There are many people who helped make Hooking Up possible. I am so grateful to all of them because I know this book would never have happened without them.
I want to begin by thanking my mentor and friend, Joel Best, for believing in me and this project and for his invaluable feedback during every phase. The best thing that ever happened to me career-wise was being assigned as Joel's teaching assistant during my second year of graduate school at University of Delaware. It was Joel who encouraged me to do this study on hooking up. Before I interviewed a single person or wrote a single page, Joel told me to “picture the book on the shelf.” Here it is and it would not have happened without him.
I was fortunate to have many other influential teachers during graduate school whom I would like to thank, especially Ronet Bachman, Anne Bowler, Cynthia Robbins, and Gerry Turkel. Thanks also to Kathleen Tierney for teaching me how to conduct qualitative research. I also want to acknowledge Margaret Andersen, Susan Miller, and Rob Palkovitz, whose insights and comments helped to shape this study.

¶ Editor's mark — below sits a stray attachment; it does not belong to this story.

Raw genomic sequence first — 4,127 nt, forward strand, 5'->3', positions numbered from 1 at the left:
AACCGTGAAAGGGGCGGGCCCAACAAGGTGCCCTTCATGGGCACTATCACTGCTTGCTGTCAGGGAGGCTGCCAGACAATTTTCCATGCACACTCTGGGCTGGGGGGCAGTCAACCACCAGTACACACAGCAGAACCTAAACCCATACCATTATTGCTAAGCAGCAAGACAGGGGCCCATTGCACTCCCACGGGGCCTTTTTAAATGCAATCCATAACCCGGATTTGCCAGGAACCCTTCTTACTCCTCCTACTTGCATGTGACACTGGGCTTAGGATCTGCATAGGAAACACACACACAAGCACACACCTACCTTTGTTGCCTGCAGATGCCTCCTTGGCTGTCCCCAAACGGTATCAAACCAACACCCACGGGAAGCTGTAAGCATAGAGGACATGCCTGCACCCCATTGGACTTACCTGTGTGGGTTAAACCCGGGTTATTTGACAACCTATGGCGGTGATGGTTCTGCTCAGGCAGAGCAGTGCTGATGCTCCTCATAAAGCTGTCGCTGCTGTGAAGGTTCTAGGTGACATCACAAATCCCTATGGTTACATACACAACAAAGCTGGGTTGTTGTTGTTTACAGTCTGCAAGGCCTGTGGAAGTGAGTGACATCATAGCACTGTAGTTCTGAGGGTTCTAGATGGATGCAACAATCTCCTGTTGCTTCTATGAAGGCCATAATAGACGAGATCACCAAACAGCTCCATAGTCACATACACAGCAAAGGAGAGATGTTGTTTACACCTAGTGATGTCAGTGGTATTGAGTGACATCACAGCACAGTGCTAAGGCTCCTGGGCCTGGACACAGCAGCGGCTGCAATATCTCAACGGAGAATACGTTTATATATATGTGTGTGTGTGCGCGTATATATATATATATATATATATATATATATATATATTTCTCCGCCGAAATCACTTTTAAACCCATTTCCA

I would never have started on the path of becoming a sociologist if it wasn't for the mentors I had as an undergraduate at Saint Joseph's University. I especially want to thank Raquel Kennedy-Bergen for inspiring me to choose this profession and helping me during so many stages along the way. I am also thankful to Dan Curran and Claire Renzetti, who were instrumental in getting me started in graduate school. I was fortunate to return to my alma mater and teach there on a visiting basis for a few years while I expanded my original study and transformed it into a book. During that time, I was lucky enough to work with George Dowdall, the best colleague anyone could ever have. I am grateful to George for his advice and guidance on this project and beyond.
I am very thankful to NYU Press for believing in this book. I particularly want to thank Ilene Kalish for making this opportunity possible